Canon HG10 Review

Canon’s High Definition camcorder, the HG10 is one of the World’s smallest HD camcorders but it still provides great features in a compact package. Doug Harman puts this new hard disc camcorder through its paces.

The HG10 has been based upon Canon’s HV20 camcorder but with a radical redesign compared with that model and this has allowed the new machine to be appreciably smaller than the HV20. However the smaller size has foisted a few handling foibles into the mix that are not entirely to my liking but overall, the HG10 is simple to set up and use.

The quick start mode is particularly nice as you can put the camera to “sleep” rather than turn it off and a pres of the Quick Start button on the top and Bing! The thing fires up almost instantly. If turning on from cold, it takes round three seconds for the camcorder to get going and get the internal 40GB hard drive spun up ready for action.

That built in hard disc drive can store the equivalent of around 28 DVDs of home movies so plenty of room to play. The sausage like body can be firmly griped and wrap around hand strap makes it comfortable to hold and use one handed. Although I did find some of the buttons such as the start/stop videoing and the zoom buttons a little stretch for my stubbier fingers.

If you have similarly stubby digits, it’s a consideration certainly worth bearing in mind. However, the controls are good to use once you’ve reached them and although the built-in EVF is quite small and on the murky side to use but it’s extendable, which makes it nicer to use as you don’t end up with your nose scrunched against the back of the thing.

The flip out, twist and turn 2.7-inch wide-angle colour screen is nice to use, even in brighter conditions but I did not like the combined four-way jog button and its central “Set” button and the encircling scroll wheel. It’s both fiddly and frustrating to use at times as it is easy to select the wrong bit, or press “Set” by mistake or unintentionally scroll when trying to do something else. Those stubby fingers of mine again!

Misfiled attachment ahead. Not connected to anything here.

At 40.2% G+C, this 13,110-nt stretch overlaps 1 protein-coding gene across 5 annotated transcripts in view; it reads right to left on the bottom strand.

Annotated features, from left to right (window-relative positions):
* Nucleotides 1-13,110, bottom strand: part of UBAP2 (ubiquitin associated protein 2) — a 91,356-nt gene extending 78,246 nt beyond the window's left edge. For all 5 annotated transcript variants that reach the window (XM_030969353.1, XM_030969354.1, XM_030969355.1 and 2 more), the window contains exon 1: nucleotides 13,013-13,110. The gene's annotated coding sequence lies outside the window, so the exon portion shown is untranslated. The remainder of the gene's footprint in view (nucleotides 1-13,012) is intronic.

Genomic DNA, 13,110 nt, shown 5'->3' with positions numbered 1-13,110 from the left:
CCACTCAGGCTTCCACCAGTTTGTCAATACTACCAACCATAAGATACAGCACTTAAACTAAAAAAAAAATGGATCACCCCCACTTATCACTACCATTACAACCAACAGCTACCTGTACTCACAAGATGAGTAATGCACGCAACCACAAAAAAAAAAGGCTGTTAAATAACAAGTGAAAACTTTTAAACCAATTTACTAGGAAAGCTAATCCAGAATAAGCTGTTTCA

The camcorders accessory shoe has a cover but as it is not attachable to the camcorder, it’s gonna quickly get lost. Another annoyance is the fact there’s no manual focus control. Yes, the AF system employed is very good; accurate and fast, being able to adjust fine focus yourself is, well, a basic requirement, or at least it is for me at any rate.

The HG10 will be available for between £600 and £700 so make sure you shop around and not a bad price given the kit you get for your money. For a start the 3-megapixel CMOS sensor shoots native 1,920x1,080 HD video, this is then down sampled (and interlaced) to 1,440x1,080 AVCHD a format that is still to a certain extent gaining a foothold. You can shoot 1,440x1,080/24p video, but support for this format is more limited still.

Although Canon claims storage for up to up to 15-hours of footage, that is at the lower 5-megabits per second (Mbps), at the highest bit rate (and so quality) of 15Mbps this DROPs to a lowly five and half hours of storage space. And I you want to tinker with the footage or edit on PC afterwards, I’d stick to the highest quality setting.

You can snap 3-megapixel stills on the HG10 too or take rather rubbish 1920x1080 video grabs while shooting moving footage, but rather mystifyingly, you cannot save stills to the hard drive only to external MiniSD memory cards that need to be slotted home underneath the camcorder and behind the big screen.

In terms of shooting mode options, the HG10 provides you with a nice array of controls. For stills, you get program, aperture and shutter priority modes, backlight and exposure compensation controls too.

When shooting video, once again you get shutter-priority, aperture-priority and a nice Cine mode that gives the footage a “film” feel for 24fps shooting; and there’s a slow-shutter Night mode too; modest white-balance controls with the usual presets for auto, sunshine, cloud for example and various image effects and customisable color depth for a posterised effect). Then there’s contrast, sharpness and brightness.

The 10x optical zoom lens is incorporates Canons SuperRange Optical Image Stabilisation and it works wonderfully well at keeping things steady at longer zoom focal lengths where camera shake can make things rather giddy making. The AF set up is fast but I found the focus hunted somewhat and this made me rue the lack of a manual focus override, particularly in lower lighting conditions.

Audio quality is okay but has a couple of flaws. The range is limited to about five feet in front of the camera. There are no audio input adjustments and audio from the sides seems to DROP off worryingly quickly  in widescreen mode.

There’s no zoom microphone capability and while there’s an external mic input, this is of course and optional accessory that will mean you have to pay more for better audio performance. Video quality is good with some very slight noise in low light areas and although highlights get quickly washed out, it’s not any worse than on similar specified competing models.

The HG10 provides great video quality and a set of excellent features. But it has a few issues that let the side down and certainly, you should get your hand on one of these to try before you buy after all, stubby fingers might not be an issue for you!